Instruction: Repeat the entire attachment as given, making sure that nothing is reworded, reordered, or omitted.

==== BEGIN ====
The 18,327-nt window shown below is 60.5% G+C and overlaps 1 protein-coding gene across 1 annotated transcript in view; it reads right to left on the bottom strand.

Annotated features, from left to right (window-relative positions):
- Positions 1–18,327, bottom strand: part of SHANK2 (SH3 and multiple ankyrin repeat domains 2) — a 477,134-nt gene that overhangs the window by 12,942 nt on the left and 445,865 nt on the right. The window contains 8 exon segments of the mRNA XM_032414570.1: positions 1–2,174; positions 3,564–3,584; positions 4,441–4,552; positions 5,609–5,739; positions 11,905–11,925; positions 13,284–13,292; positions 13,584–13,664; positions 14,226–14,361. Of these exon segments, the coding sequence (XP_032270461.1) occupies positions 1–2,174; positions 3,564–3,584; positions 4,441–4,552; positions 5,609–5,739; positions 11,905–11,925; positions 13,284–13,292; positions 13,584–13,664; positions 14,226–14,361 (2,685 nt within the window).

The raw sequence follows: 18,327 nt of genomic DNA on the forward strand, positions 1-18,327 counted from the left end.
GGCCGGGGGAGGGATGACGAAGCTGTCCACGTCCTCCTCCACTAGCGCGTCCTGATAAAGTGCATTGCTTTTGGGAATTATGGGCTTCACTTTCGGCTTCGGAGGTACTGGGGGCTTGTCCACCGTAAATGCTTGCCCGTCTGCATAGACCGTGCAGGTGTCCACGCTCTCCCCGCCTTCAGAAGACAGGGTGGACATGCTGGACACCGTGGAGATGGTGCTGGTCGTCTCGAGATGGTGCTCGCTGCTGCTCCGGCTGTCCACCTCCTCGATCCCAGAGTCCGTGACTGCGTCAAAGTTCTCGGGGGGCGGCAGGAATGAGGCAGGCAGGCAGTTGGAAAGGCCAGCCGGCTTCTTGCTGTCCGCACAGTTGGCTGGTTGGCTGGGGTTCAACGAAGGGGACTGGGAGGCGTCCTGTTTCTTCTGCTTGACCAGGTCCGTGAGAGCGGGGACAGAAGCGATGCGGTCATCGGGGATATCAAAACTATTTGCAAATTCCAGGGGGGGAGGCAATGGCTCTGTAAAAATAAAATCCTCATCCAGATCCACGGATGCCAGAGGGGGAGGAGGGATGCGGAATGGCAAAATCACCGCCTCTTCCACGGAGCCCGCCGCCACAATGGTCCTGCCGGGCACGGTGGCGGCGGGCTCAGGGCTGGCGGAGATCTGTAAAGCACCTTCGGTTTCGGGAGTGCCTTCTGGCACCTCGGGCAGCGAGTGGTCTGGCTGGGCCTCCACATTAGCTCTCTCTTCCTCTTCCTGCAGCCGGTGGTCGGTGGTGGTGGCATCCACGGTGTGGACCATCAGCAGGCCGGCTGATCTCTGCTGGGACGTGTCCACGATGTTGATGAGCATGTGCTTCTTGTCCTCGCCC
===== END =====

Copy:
The 18,327-nt window shown below is 60.5% G+C and overlaps 1 protein-coding gene across 1 annotated transcript in view; it reads right to left on the bottom strand.

Annotated features, from left to right (window-relative positions):
- Positions 1–18,327, bottom strand: part of SHANK2 (SH3 and multiple ankyrin repeat domains 2) — a 477,134-nt gene that overhangs the window by 12,942 nt on the left and 445,865 nt on the right. The window contains 8 exon segments of the mRNA XM_032414570.1: positions 1–2,174; positions 3,564–3,584; positions 4,441–4,552; positions 5,609–5,739; positions 11,905–11,925; positions 13,284–13,292; positions 13,584–13,664; positions 14,226–14,361. Of these exon segments, the coding sequence (XP_032270461.1) occupies positions 1–2,174; positions 3,564–3,584; positions 4,441–4,552; positions 5,609–5,739; positions 11,905–11,925; positions 13,284–13,292; positions 13,584–13,664; positions 14,226–14,361 (2,685 nt within the window).

The raw sequence follows: 18,327 nt of genomic DNA on the forward strand, positions 1-18,327 counted from the left end.
GGCCGGGGGAGGGATGACGAAGCTGTCCACGTCCTCCTCCACTAGCGCGTCCTGATAAAGTGCATTGCTTTTGGGAATTATGGGCTTCACTTTCGGCTTCGGAGGTACTGGGGGCTTGTCCACCGTAAATGCTTGCCCGTCTGCATAGACCGTGCAGGTGTCCACGCTCTCCCCGCCTTCAGAAGACAGGGTGGACATGCTGGACACCGTGGAGATGGTGCTGGTCGTCTCGAGATGGTGCTCGCTGCTGCTCCGGCTGTCCACCTCCTCGATCCCAGAGTCCGTGACTGCGTCAAAGTTCTCGGGGGGCGGCAGGAATGAGGCAGGCAGGCAGTTGGAAAGGCCAGCCGGCTTCTTGCTGTCCGCACAGTTGGCTGGTTGGCTGGGGTTCAACGAAGGGGACTGGGAGGCGTCCTGTTTCTTCTGCTTGACCAGGTCCGTGAGAGCGGGGACAGAAGCGATGCGGTCATCGGGGATATCAAAACTATTTGCAAATTCCAGGGGGGGAGGCAATGGCTCTGTAAAAATAAAATCCTCATCCAGATCCACGGATGCCAGAGGGGGAGGAGGGATGCGGAATGGCAAAATCACCGCCTCTTCCACGGAGCCCGCCGCCACAATGGTCCTGCCGGGCACGGTGGCGGCGGGCTCAGGGCTGGCGGAGATCTGTAAAGCACCTTCGGTTTCGGGAGTGCCTTCTGGCACCTCGGGCAGCGAGTGGTCTGGCTGGGCCTCCACATTAGCTCTCTCTTCCTCTTCCTGCAGCCGGTGGTCGGTGGTGGTGGCATCCACGGTGTGGACCATCAGCAGGCCGGCTGATCTCTGCTGGGACGTGTCCACGATGTTGATGAGCATGTGCTTCTTGTCCTCGCCC